You wait ages for an Aphex Twin story, and then two come along at once. In the week that we got to read his interview with ex-Korg engineer Tatsuya Takahashi and he released a track made exclusively with Korg gear, we learn that he’s also been collaborating on the Midimutant, a Raspberry Pi-based project that uses ‘artificial evolution’ to ‘program your synth so you don’t have to’.
This comes with a mic input and MIDI output and promises to ‘grow’ new sounds on hardware synths, mimicking examples that you provide. That’s the elevator pitch - the technical description of the process is rather more complicated.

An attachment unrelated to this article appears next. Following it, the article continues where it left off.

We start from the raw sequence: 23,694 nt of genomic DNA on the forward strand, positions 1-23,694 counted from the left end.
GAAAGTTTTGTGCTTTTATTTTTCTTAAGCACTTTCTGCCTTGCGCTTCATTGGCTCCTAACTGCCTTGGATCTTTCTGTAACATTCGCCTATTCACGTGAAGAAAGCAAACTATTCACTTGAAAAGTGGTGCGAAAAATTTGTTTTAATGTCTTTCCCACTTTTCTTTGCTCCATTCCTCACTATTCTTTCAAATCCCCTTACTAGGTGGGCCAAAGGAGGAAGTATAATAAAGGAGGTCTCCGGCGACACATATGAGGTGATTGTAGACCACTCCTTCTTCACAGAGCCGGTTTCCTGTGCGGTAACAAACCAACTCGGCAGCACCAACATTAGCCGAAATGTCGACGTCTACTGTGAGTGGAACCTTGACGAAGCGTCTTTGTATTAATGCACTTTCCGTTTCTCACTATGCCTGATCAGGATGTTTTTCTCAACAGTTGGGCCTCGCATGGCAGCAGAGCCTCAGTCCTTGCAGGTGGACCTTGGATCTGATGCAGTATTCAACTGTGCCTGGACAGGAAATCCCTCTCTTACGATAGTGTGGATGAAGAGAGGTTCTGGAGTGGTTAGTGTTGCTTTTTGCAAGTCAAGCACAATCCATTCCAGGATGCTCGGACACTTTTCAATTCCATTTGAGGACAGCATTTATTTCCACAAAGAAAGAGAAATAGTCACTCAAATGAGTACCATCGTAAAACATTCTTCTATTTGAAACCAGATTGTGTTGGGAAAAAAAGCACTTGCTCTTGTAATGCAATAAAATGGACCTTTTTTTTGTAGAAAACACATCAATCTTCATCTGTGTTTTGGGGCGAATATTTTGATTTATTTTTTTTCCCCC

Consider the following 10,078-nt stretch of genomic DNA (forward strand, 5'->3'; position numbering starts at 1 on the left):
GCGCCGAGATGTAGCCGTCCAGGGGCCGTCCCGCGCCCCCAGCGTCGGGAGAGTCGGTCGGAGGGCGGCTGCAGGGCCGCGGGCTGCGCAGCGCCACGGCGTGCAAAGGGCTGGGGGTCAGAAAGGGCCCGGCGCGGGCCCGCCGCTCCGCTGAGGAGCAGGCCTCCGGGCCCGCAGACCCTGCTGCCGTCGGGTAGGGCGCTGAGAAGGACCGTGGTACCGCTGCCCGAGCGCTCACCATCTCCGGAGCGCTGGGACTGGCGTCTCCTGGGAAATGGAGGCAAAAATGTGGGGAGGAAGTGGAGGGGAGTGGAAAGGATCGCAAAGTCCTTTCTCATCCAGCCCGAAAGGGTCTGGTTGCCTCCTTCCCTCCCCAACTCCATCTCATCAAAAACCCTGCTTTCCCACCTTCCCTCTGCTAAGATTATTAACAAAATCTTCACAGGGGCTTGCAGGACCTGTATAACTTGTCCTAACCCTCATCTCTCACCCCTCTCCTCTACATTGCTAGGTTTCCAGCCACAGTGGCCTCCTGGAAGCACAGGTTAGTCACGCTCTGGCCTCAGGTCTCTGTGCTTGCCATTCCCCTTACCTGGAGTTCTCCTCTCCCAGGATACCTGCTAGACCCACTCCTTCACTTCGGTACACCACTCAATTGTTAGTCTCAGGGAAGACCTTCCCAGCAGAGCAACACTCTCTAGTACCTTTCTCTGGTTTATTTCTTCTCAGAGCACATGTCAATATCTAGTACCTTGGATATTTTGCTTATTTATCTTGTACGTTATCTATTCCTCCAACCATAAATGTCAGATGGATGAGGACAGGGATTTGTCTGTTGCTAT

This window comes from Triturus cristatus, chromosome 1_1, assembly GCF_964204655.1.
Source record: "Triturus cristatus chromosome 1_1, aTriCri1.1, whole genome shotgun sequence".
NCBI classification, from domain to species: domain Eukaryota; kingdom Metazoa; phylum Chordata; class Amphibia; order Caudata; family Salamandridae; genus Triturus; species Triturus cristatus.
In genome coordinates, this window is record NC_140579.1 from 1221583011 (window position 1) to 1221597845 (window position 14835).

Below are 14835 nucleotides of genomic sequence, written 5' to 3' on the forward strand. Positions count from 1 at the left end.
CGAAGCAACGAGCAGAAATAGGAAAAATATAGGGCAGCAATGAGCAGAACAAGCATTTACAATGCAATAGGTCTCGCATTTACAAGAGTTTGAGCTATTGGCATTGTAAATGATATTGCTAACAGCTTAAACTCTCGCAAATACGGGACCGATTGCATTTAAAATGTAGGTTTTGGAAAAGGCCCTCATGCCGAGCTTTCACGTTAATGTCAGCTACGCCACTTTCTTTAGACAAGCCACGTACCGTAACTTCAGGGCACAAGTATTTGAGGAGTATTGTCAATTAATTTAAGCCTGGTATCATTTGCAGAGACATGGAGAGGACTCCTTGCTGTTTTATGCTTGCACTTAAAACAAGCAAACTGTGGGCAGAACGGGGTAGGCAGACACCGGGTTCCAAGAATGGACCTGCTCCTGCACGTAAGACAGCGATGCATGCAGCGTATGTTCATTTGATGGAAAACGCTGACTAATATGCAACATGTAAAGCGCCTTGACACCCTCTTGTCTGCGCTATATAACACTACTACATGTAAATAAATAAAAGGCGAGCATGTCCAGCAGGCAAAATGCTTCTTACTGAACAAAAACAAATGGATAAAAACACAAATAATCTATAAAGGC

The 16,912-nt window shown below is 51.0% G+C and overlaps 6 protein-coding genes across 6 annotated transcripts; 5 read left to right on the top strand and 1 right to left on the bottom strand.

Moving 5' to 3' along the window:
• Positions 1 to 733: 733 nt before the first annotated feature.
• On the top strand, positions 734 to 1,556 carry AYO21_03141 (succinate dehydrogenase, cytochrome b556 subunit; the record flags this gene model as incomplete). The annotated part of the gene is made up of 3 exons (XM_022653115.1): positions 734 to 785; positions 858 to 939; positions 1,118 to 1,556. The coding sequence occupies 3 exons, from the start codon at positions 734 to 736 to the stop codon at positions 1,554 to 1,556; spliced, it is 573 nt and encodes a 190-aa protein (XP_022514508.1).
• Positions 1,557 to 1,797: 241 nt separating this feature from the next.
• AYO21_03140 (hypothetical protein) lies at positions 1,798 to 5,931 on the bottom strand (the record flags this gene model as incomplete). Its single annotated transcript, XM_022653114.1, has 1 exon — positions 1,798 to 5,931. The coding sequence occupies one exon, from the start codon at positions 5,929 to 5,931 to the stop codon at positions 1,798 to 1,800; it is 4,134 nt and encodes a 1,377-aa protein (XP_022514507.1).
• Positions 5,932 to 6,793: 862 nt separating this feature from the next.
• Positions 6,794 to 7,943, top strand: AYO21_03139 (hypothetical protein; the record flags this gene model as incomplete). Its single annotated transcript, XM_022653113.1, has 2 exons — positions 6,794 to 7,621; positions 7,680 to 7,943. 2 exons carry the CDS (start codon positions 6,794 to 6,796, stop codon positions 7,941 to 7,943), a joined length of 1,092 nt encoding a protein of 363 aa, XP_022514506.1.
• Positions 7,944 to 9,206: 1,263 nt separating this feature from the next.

“Every sound in a population of initially random patches is sent and auditioned via SysEx MIDI messages, sampled and checked for similarity using MFCC analysis,” says Foam. “The best patches are chosen to form the next generation using the SysEx patch data as genetic material, converging (most of the time) on similar sounds. Unlike a neural network or machine learning algorithms, the artificial evolution does not need to model the underlying parameter space - ie, how the synth internally functions to create sound. Midimutant can therefore be used on any synthesizer with a documented SysEx dump format.”
Perhaps the best way to understand what’s going on is to check out some examples of the Midimutant in action. In this case, it’s been set to work on a Yamaha TX7.
Source code and instructions on how to build your own Midimutant are coming soon. Find out more on the Foam website.